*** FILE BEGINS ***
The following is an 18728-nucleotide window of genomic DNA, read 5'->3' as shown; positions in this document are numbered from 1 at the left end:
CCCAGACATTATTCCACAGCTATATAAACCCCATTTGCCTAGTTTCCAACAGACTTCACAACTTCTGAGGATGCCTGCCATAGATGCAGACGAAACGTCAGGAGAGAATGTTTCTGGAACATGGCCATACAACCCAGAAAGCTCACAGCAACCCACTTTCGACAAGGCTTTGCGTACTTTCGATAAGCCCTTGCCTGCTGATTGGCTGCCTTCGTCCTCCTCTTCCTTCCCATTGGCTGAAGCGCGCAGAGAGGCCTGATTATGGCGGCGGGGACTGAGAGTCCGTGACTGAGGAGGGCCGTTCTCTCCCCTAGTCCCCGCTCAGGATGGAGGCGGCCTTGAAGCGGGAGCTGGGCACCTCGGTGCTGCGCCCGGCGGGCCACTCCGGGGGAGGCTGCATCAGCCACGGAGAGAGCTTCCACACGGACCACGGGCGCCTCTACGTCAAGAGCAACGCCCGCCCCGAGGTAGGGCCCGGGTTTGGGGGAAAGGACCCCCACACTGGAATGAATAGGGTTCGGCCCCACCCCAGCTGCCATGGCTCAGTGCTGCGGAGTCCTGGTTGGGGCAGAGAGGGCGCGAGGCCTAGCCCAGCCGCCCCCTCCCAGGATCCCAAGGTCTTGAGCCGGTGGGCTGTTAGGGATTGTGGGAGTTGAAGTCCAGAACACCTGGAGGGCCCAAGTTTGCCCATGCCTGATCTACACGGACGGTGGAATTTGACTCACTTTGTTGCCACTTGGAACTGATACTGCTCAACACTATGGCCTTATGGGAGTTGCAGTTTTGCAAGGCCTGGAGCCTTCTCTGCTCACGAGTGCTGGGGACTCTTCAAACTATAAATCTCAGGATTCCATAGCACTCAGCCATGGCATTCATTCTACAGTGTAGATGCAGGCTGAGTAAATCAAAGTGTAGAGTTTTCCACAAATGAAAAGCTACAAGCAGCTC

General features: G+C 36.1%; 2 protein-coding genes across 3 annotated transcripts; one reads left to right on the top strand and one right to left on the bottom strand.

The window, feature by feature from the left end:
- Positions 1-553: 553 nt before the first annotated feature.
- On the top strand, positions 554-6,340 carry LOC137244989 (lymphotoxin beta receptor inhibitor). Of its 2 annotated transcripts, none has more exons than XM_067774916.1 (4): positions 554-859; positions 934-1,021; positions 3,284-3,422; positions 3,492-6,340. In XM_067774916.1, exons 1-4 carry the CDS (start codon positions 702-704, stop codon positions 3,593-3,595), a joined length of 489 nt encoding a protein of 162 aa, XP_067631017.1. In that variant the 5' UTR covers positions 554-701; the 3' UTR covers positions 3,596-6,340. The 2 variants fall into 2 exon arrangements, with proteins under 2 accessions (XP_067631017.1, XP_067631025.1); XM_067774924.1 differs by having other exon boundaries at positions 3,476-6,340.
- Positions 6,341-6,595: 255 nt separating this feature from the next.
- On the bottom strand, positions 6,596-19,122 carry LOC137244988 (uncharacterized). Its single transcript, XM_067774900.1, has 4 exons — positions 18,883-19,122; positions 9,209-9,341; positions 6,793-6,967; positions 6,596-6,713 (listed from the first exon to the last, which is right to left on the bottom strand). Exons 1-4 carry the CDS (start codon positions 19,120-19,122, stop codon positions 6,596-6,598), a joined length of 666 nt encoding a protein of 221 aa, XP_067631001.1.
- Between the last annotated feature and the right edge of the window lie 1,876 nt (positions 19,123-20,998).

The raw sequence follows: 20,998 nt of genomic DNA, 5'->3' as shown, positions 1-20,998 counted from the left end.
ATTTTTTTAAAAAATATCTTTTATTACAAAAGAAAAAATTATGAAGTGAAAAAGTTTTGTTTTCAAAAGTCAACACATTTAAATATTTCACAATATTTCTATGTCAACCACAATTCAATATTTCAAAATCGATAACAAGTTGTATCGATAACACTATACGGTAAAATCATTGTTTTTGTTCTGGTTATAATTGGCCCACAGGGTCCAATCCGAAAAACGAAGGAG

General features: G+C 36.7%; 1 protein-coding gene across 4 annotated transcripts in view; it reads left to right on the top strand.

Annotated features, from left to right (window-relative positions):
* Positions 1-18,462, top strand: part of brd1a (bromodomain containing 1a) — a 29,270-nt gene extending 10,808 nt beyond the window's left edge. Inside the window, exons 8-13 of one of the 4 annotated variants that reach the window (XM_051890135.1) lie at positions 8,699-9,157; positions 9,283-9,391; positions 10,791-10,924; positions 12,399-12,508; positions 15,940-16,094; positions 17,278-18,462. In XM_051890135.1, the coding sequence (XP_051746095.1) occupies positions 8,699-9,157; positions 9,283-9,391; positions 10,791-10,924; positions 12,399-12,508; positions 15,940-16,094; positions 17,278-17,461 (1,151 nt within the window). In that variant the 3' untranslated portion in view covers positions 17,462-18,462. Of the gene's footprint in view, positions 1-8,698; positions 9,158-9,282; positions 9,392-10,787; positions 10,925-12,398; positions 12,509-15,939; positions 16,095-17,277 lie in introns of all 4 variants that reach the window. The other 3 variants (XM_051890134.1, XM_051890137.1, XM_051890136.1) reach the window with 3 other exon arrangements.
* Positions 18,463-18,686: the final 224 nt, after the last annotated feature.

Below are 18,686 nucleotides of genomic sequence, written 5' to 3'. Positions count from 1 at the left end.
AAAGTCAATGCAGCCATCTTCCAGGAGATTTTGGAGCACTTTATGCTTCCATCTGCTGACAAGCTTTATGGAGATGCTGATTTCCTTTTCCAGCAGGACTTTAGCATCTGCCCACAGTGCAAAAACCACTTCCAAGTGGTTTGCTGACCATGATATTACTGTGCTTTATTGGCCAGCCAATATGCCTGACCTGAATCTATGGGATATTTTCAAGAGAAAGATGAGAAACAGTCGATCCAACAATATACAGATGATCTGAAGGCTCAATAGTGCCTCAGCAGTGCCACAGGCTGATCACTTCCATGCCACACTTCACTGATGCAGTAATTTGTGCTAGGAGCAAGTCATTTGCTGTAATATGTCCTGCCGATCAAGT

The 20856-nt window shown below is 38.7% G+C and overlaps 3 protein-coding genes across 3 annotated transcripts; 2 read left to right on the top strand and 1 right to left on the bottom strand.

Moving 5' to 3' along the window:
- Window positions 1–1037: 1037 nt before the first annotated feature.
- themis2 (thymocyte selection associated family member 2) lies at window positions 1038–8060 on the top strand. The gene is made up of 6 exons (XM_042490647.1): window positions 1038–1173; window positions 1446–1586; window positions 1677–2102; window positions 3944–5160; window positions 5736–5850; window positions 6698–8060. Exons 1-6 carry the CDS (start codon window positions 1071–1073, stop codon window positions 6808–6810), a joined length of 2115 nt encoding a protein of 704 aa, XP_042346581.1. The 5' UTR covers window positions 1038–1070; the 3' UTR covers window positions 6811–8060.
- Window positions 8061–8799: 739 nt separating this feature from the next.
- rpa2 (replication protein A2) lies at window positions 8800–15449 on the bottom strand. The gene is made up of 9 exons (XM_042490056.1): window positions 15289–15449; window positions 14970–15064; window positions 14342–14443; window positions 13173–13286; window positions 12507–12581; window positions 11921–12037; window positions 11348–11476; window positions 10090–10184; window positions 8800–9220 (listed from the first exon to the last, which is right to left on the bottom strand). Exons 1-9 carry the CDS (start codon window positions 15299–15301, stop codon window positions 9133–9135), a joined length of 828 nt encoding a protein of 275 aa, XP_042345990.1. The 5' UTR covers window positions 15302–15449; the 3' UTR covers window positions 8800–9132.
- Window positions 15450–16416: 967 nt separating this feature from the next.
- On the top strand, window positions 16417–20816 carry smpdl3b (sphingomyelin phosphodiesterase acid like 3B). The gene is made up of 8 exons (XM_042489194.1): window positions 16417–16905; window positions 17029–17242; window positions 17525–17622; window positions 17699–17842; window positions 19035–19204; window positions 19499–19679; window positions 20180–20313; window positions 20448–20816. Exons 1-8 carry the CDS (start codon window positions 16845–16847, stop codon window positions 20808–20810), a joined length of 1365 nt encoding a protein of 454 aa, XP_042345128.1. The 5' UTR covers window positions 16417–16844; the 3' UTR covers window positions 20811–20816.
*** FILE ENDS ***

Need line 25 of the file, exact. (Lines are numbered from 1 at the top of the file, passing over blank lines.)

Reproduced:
- On the top strand, window positions 16417–20816 carry smpdl3b (sphingomyelin phosphodiesterase acid like 3B). The gene is made up of 8 exons (XM_042489194.1): window positions 16417–16905; window positions 17029–17242; window positions 17525–17622; window positions 17699–17842; window positions 19035–19204; window positions 19499–19679; window positions 20180–20313; window positions 20448–20816. Exons 1-8 carry the CDS (start codon window positions 16845–16847, stop codon window positions 20808–20810), a joined length of 1365 nt encoding a protein of 454 aa, XP_042345128.1. The 5' UTR covers window positions 16417–16844; the 3' UTR covers window positions 20811–20816.